New NLRB Standards






            On December 15, 2014, the NLRB issued a decision in Babcock & Wilcox Construction Company., 28-CA-022625, which could have a serious impact on certain types of arbitration cases.

            It has been recognized for decades that grievance arbitrations, particularly those involving alleged “just cause” for discipline, might also present issues of unfair labor practices arising under the LMRA. In those instances the question has been whether the NLRB will “defer” to the arbitration award. Without attempting an extensive legal analysis (such as those readily available on line), I believe the following observations are in order.

            The thrust of Babcock and Wilcox is that the NLRB (at least the three members who comprised the majority) will now insist that issues involving potential violations of §§ 8 (a) (1) and (3) be explicitly raised in the arbitration; litigated by the parties in the course of the arbitration; and ruled on by the arbitrator according to established Board law. If these conditions are not satisfied, there will be no deferral. As a practical matter these obstacles may be insurmountable.

            Assuming that Babcock and Wilcox remains the established law (shifting political winds and the inevitable court challenges notwithstanding), a host of questions will arise. Here are a few:


  1. Burden of proof. In a typical arbitration over employee discipline, it is axiomatic that the employer has the burden of proving just cause. However, in unfair labor cases alleging violations of §§ 8 (a) (1) and (3), the General Counsel has the burden of proof. Does this mean, in arbitration, where the agency is not a party, that the burden of proving the alleged statutory violations (i.e. lack of just cause) shifts from the employer to the union?
  2. Effect of the arbitrator’s evidentiary determinations. Even if the NLRB declines to defer to an arbitration award for failure to properly evaluate the statutory issues, what effect will be given to the arbitrator’s rulings on credibility and other evidentiary issues? This question is likely to be raised when the agency’s rulings are subject to court review.
  3. Effect of the six-month statute of limitations. If a grievance presents clear statutory issues, but no unfair labor charges are pending as of the arbitration, and less than six months have elapsed since the alleged violation, are the parties (and the arbitrator) free to ignore the potential unfair labor practice aspects of the grievance?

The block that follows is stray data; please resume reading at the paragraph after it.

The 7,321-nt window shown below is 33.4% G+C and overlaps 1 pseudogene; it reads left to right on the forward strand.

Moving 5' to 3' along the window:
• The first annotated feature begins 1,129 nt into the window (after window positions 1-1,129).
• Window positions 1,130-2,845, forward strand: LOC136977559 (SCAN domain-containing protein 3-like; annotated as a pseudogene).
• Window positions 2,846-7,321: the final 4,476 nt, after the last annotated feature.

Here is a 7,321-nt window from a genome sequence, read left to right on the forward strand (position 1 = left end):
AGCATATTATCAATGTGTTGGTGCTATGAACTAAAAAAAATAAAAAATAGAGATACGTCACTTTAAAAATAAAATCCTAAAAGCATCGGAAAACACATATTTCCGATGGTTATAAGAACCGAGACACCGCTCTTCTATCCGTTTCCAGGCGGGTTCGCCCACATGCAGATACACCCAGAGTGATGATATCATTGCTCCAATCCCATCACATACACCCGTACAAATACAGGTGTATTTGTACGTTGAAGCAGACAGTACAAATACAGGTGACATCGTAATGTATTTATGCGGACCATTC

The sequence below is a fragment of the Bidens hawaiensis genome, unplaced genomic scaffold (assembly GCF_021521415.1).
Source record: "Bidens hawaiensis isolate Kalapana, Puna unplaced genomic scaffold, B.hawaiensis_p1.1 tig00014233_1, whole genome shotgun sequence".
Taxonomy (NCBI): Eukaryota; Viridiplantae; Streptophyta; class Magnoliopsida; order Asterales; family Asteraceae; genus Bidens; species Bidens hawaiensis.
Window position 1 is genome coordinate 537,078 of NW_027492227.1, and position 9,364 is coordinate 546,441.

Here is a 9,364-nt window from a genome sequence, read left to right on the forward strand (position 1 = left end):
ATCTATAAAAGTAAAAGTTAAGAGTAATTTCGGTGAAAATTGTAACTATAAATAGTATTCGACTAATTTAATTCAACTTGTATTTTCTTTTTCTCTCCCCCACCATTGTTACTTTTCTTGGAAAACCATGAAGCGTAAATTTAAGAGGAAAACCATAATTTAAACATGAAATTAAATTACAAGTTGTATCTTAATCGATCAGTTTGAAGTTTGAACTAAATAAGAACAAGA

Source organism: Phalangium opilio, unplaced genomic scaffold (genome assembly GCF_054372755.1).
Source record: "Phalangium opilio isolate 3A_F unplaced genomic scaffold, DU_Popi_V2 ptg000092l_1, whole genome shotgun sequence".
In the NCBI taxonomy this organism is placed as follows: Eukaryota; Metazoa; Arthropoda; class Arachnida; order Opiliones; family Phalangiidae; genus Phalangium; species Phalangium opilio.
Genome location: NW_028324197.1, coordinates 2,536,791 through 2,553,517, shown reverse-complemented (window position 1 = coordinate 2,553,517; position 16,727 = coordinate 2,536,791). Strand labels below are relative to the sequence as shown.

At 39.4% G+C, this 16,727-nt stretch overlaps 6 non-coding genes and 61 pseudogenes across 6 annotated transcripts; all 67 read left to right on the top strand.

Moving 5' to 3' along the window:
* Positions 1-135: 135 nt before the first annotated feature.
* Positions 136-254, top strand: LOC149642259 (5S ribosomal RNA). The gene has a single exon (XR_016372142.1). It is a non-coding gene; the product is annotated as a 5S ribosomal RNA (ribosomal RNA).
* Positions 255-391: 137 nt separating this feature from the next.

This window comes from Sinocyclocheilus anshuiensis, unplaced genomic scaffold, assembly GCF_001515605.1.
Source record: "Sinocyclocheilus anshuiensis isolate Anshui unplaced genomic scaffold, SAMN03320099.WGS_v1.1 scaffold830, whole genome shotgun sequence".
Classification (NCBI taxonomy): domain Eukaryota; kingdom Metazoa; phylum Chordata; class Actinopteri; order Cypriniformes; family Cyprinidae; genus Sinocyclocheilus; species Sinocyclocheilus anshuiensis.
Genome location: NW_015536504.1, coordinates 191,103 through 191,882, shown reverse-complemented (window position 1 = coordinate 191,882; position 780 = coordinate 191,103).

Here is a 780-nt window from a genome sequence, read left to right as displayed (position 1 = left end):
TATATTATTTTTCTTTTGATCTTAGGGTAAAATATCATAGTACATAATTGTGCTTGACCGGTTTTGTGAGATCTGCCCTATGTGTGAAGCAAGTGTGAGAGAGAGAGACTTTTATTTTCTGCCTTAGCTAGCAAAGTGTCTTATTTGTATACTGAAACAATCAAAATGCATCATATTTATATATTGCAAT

4. Suppose that in a discharge arbitration the union explicitly waives any and all considerations of potential statutory issues, and the arbitrator finds just cause for discharge. Is the grievant then able to file ULP charges as an individual? Has the union violated its duty of fair representation?


As I see it, Babcock & Wilcox presents important challenges both to the parties and the arbitrator. From now on, if the parties to the arbitration hope to avoid relitigating the issues before the agency, it will be necessary to identify the unfair labor practice issues in the arbitration, and to present the evidence necessary for a determination by the arbitrator. Likewise, the arbitrator will be responsible for spotting potential unfair labor practice issues, even if the parties have not raised them; and to ensure that there is enough evidence in the record to decide those issues. Moreover, the arbitrator will need to be familiar with the LMRA and the policies and procedures of the Board. Thus, if the parties intend that the arbitral award be truly “final and binding,” it will be of critical importance that the arbitrator has significant experience in litigating such issues before the NLRB.

     Otherwise there will be no deferral, and the parties will be subject to the long and costly process of litigating before the agency.

                                                                           Jeff Belkin 1\20\15

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